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EIRP Rule!!

Hello all, hopefully someone out there can help me!

A WLAN is deployed in England and is therefore subject to ETSI rules. The EIRP (Effective Isotropic Radiated Power) rule for ETSI countries, stipulates a maximum of 20dBm EIRP. This is further broken down as a maximum of 17dBm transmitter power with a 3dBi gain from antenna and cable combination.

The information below is from my WLAN Controller(4404):

(Cisco Controller) show>ap config 802.11b Civic_Floor2_AP2

Tx Power

Num Of Supported Power Levels ............. 6

Tx Power Level 1 .......................... 17 dBm

Tx Power Level 2 .......................... 15 dBm

Tx Power Level 3 .......................... 13 dBm

Tx Power Level 4 .......................... 10 dBm

Tx Power Level 5 .......................... 7 dBm

Tx Power Level 6 .......................... 0 dBm

Tx Power Configuration .................... AUTOMATIC

Current Tx Power Level .................... 1

Phy OFDM parameters

Configuration ............................. AUTOMATIC

Current Channel ........................... 6

Extension Channel ......................... NONE

Channel Width.............................. 20 Mhz

Allowed Channel List....................... 1,2,3,4,5,6,7,8,9,10,11,12,

......................................... 13

TI Threshold .............................. -50

Antenna Type............................... EXTERNAL_ANTENNA

External Antenna Gain (in .5 dBm units).... 5

Diversity.................................. DIVERSITY_ENABLED

Tx Power Level 1 = 17dBm which makes sense as this is the maximum transmit power for EIRP in ETSI countries - as discussed above. However, I am using a 5.2dBi antenna which, if used with a transmit power of 17dBm breaks the EIRP rule (max 20dbm, mine would be 22.2dBm (17dBm+5.2dBi).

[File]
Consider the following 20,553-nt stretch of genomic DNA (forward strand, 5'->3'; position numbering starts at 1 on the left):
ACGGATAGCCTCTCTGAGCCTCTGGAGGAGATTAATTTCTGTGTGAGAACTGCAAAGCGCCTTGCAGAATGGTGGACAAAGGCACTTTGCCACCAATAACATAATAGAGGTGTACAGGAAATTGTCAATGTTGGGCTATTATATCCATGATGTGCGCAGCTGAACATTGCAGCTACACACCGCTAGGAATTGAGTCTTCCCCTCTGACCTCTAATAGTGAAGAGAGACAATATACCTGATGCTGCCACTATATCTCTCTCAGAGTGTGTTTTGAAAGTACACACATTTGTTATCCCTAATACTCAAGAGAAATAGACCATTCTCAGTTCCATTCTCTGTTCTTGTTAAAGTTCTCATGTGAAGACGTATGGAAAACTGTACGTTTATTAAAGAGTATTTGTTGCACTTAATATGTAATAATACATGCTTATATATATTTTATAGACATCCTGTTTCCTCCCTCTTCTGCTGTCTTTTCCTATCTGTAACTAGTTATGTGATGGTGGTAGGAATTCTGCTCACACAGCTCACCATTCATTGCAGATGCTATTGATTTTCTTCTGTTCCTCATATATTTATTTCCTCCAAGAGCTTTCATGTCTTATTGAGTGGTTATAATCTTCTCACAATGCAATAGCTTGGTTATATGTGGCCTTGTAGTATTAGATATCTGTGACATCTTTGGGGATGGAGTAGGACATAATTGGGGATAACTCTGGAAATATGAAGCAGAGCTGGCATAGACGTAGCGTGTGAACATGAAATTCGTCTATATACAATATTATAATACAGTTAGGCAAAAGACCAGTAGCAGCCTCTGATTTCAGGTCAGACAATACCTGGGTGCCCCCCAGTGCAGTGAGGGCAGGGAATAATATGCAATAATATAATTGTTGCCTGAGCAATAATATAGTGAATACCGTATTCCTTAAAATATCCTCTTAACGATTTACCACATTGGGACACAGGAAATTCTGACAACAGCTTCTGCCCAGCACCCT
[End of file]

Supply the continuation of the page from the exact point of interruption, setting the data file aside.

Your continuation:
I assumed by configuring the antenna gain on the WLAN Controller for this AP, that the transmitter power would decrease in line with EIRP rules - however, it doesn't work as I think. If my antenna is 5.2dBi, then the transmit power should be 14.8dBm or less. Transmit power level 3 = 13dBm so this would be perfect. However, I configure the antenna gain to be 5 (in 0.5dBm units) which equals 2.5. This added to the 3dBi already included in the calculations gives 5.5dBi.

The problem is the transmit power doesn't drop to power level 3 (13dBm). Any ideas why?

Another question, why is the antenna gain specifed in 0.5dBm and not 0.5dBi?!?

Hopefully, this will make sense to someone, and I will be really grateful for some clarification!

Darren

2 REPLIES
Green

Re: EIRP Rule!!

You didn't mention how much cabling, or of what type, you are using between your AP and the antenna.

Check the cabling spec and include the attenuation in your EIRP calculations.

I'm "pretty sure" that the antenna gain indicated on the label does not include the cable lead (the pigtail attached to some of the antennas).

The dBm / dBi thing is probably a typo, since you'd need to have the absolute input power and the absolute antenna gain to figure out what the dBm output of the antenna is (it is measurable with a field strength meter, but they are not common within your typical business environment).

Off to vacation ....

Good Luck

Scott

New Member

Re: EIRP Rule!!

Im using AIR-ANT1728 antennas. They are directly connected to the APs with no added cabling and I assumed any loss from the built in cable would have been taken into account when it is specified as a 5.2dBi antenna by Cisco???

I asusmed the dBm/dBi was a typo but wanted to make sure I wasn't overlooking something.

Cannot believe you are off on vacation!! LUCKY YOU!! Have a great time, and relax your brain ;-)

Darren

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